• rob barrattMEMBER

        The function of democracy is to ensure you can change the b^^^tards frequently. They don’t become politicians in order to emulate Mother Teresa (and for the handful that might have done, the system soon corrupts them).
        It would be a complete mistake to expect anything from any of them, assuming of course we’re not allowed to put Thomas Jefferson’s observation about “fearing the people” into practice.

      • This leaves the ALP as the unpalatable least-worst option

        Absolutely wrong.

        You should rank the bastards based on most recent damage to Australia. Unknown independents have done zero damage, so they must be voted above the big 3.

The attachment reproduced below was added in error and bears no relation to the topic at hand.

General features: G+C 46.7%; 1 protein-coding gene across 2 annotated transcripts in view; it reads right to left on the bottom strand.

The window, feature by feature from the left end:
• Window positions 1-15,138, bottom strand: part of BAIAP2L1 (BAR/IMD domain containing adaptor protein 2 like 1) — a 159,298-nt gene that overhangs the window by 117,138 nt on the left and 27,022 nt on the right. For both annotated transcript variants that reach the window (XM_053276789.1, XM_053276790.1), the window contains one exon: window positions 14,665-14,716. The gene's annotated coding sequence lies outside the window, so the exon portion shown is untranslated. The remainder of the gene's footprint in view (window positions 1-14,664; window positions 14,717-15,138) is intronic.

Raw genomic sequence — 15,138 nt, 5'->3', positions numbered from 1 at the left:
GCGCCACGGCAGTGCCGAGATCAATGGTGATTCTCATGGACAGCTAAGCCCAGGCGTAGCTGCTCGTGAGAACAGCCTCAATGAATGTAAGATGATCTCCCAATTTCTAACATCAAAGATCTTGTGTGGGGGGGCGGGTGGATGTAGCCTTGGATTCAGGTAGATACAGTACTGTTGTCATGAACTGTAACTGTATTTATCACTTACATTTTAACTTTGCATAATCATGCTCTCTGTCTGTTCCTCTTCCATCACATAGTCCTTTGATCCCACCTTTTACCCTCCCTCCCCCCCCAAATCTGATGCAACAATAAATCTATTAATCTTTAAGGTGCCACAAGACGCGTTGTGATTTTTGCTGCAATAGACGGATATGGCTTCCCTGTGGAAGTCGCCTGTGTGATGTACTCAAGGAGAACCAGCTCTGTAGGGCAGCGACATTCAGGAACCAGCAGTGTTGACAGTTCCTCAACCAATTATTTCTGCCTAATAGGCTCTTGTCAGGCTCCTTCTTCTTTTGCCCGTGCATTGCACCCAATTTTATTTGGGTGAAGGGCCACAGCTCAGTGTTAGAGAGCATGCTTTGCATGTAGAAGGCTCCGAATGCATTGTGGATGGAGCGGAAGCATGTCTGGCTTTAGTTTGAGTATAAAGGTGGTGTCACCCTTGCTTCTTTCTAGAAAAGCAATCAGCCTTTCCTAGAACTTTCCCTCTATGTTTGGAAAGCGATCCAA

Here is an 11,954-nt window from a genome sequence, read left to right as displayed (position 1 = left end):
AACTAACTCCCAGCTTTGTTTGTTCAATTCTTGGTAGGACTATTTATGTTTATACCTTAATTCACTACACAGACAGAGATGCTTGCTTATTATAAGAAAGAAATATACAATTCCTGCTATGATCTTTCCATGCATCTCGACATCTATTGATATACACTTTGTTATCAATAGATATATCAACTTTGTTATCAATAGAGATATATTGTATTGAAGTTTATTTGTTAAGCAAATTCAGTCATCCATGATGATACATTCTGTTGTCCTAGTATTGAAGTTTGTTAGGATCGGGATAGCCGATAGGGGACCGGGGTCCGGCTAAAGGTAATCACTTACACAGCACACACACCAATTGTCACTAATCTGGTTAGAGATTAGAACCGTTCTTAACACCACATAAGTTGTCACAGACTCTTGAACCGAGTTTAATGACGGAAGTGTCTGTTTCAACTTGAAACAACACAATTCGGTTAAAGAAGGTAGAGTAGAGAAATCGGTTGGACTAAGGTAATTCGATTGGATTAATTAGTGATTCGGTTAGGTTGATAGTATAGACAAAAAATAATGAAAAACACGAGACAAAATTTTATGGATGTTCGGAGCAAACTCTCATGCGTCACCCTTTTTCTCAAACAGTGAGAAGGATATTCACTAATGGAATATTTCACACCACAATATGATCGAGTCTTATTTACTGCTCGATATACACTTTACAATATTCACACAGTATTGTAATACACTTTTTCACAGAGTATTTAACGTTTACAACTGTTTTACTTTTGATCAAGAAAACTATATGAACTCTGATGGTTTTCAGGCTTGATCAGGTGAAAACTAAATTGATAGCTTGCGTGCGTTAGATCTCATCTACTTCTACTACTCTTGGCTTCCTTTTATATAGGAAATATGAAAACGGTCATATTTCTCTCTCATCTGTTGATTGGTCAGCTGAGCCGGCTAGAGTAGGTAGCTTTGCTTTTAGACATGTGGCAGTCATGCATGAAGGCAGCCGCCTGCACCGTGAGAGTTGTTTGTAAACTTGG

Pauline and Palmer have done less recent damage to our country than have LiberalOrLabor and Greens. So vote Pauline and Palmer higher than the big 3.

        Put the big 3 last in whatever order you can stomach.

        • Put the big 3 last in whatever order you can stomach.

          A handful of exceptions apart, this is the only part that matters, and the part RobotSensei was talking about.

    • Well that’s terrifyingly vague. Could you be a bit more specific about the hypothetical horror that probably the most milquetoast Alternative Liberal Party in recent memory is going to unleash on Australia ?

      I mean, if you wanted to pick the political party from the last quarter-century least likely to make any significant changes in power, contemporary Labor would be the winner, and daylight would be second. We’d be lucky to see them implement policies they campaigned on, let alone anything else.